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American Gaming Association No Longer Supports Online Poker

Group Says Industry Too Divided On The Topic

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The casino industry’s top lobbying group on Capitol Hill will no longer be in support of online gambling in the United States.

The American Gaming Association’s CEO Geoff Freeman has told The Wall Street Journal that his group cannot continue pushing the issue, citing the casino industry becoming sharply divided over web gambling as the reason.

“One of the things I’ve learned in this industry is we are extraordinarily competent at shooting at one another,” said Freeman, who has been at the helm of the AGA for less than a year. “The snipers in this industry are of the highest quality, and if you let that be the focus, we’ll kill each other.”

The AGA has dozens of members, including some of the industry’s titans. Caesars Entertainment, Boyd Gaming, MGM Resorts and Las Vegas Sands all belong to the AGA. Sands is the only one of the bunch that is opposed to real-money betting on the Internet.

Sands owner Sheldon Adelson has pledged to spend vast sums of money to try to ban online gambling nationwide, or at the very least slow its spread to additional states. Just Nevada, Delaware and New Jersey have legal, and operational, online gambling of some kind.

The AGA’s new position comes just a handful of months after Freeman testified in front of federal lawmakers, arguing that online gambling should be regulated.

Earlier this year it was announced that a new group, the Coalition for Consumer and Online Protection, with backing from MGM and the AGA, would become involved with the struggle to oppose attempts at a federal online gambling ban.

“This new entity is dedicated to creating a regulated Internet gaming marketplace and preventing a federal ban of online gaming,” Freeman said at the time. “The coalition will operate exclusively at the federal level, encouraging Congress to embrace regulation as the best means to protect minors, detect money launderers and eliminate a dangerous black market.”

Right now, there is legislation in Congress that attempts to ban online gaming, as well as legislation that attempts to legalize it. Both are considered long-shots.

In the likely absence of any federal action on the issue of online gambling, states will continue to be left to themselves to decide whether online gambling can occur within their respective borders. California and Pennsylvania are just two of the many states currently pondering Internet betting.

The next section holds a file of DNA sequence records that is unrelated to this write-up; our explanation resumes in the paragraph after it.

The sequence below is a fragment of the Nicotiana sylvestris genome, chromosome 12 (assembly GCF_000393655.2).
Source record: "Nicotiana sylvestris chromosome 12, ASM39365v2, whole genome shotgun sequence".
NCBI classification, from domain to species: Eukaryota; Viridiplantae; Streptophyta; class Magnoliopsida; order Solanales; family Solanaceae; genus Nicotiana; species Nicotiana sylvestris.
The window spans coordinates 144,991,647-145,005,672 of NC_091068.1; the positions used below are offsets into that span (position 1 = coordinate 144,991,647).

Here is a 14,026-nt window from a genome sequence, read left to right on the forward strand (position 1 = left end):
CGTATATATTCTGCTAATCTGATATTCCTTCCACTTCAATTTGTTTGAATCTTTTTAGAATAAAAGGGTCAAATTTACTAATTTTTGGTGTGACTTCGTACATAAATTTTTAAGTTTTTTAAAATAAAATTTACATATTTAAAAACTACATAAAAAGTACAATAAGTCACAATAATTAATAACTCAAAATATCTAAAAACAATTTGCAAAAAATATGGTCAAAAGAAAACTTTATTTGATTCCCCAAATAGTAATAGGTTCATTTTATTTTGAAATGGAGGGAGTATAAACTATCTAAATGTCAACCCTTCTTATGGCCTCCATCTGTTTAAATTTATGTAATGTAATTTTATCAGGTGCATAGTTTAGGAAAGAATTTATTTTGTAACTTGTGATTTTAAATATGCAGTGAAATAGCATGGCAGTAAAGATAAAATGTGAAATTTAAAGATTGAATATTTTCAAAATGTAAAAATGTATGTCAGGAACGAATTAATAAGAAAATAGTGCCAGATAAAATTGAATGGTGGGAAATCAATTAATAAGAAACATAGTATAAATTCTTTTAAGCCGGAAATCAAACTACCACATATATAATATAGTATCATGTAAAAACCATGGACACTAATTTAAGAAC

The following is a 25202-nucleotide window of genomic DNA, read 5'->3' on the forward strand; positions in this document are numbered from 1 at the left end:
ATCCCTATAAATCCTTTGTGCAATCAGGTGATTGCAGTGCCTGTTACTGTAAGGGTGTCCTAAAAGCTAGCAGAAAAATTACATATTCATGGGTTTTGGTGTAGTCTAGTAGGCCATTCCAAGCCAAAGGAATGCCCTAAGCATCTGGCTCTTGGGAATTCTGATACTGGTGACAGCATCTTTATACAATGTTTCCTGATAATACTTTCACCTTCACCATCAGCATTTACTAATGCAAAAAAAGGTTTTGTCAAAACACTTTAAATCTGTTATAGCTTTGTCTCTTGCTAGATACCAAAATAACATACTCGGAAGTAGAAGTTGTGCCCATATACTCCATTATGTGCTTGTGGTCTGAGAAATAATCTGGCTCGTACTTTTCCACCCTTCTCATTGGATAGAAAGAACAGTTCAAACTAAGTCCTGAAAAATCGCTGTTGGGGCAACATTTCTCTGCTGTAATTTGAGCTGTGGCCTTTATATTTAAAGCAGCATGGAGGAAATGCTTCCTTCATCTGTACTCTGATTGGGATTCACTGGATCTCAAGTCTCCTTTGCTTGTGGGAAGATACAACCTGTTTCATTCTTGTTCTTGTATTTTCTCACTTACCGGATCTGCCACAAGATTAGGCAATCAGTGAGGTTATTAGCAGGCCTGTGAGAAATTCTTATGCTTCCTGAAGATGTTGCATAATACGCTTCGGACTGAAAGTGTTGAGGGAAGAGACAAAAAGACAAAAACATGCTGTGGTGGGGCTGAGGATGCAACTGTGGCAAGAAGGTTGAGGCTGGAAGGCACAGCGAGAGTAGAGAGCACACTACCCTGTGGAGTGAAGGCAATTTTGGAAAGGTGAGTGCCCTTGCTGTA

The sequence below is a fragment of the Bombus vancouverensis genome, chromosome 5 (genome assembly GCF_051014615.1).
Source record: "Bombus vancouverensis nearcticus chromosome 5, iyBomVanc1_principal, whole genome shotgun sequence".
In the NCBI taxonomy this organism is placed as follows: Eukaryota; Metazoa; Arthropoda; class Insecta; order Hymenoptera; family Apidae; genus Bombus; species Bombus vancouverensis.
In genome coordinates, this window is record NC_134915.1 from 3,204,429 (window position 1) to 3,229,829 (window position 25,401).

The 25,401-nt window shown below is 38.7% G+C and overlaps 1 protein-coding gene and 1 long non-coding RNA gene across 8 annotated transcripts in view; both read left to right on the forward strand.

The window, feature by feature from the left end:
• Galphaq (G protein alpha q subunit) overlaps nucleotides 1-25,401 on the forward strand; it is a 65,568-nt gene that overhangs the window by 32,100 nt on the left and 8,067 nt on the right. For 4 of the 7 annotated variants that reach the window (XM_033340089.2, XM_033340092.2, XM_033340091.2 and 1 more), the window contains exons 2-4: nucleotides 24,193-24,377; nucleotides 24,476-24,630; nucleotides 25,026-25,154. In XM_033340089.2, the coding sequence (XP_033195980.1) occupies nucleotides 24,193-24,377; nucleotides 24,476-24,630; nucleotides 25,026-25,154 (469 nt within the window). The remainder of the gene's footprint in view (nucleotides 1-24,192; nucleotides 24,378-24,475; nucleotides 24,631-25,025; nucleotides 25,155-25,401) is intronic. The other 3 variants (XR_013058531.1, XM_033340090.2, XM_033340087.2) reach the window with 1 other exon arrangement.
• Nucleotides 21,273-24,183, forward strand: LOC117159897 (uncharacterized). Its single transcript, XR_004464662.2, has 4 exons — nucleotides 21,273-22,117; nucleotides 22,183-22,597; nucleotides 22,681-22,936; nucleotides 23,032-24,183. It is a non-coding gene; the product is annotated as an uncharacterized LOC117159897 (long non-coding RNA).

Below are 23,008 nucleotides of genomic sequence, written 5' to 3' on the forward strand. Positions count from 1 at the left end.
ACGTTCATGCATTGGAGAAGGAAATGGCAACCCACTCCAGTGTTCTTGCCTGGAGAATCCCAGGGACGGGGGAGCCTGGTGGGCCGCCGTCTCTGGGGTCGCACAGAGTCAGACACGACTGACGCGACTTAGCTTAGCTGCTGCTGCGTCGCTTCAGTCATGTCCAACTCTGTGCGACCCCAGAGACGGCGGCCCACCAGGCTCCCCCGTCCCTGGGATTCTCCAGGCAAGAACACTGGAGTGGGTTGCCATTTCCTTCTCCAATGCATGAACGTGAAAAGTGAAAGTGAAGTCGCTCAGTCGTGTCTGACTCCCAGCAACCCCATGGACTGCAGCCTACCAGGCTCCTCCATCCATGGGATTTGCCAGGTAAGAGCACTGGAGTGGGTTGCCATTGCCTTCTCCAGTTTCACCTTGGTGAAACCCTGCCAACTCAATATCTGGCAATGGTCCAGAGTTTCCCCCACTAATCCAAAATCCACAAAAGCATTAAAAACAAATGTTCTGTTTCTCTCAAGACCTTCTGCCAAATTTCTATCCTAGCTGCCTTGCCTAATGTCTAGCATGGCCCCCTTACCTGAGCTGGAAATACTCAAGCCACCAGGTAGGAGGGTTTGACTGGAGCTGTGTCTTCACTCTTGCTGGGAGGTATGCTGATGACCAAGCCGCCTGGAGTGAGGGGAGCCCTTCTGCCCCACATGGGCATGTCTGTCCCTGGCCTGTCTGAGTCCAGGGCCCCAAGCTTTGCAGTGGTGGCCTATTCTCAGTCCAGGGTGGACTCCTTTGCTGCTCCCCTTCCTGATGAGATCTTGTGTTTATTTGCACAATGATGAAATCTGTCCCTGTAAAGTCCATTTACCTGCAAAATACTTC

Comments

L2K4FC
7 years ago

So annoying. Adelson couldn't be any more transparent. Land of the free, unless you like to play poker online in which case it is land of the free to be treated like a child because some billionaire douchebag doesn't want to be burdened with legitimate competition to his business. I'm surprised he hasn't been made a senator yet.

 
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blegend
7 years ago

It's such a shame that probably the only thing keeping Adelson alive is his crusade against online poker. Give it a rest already Sheldon!

 
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twister929
7 years ago

So there are laws trying to be passed to make it both legal and illegal? only in America

 
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Henny
7 years ago

Less Government! No more Big Brother! Free market blah blah! All of this!.... until they need something to suite their needs, then the government is their friend. Their cognitive dissonance is so utterly glaring that they are blind to it. Dumb turds is what they are.

 
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L2K4FC
7 years ago

Nobody in Washington or Big Business is blind to anything. They see things very, very clearly and it is all about GREED. I feel the same way at the final table. The only difference is that I'm not affecting anybody outside of the current game. These idiots are affecting everyone around them. The most annoying part is that they are claiming to do it to 'protect' minors. What a crock!!!

 
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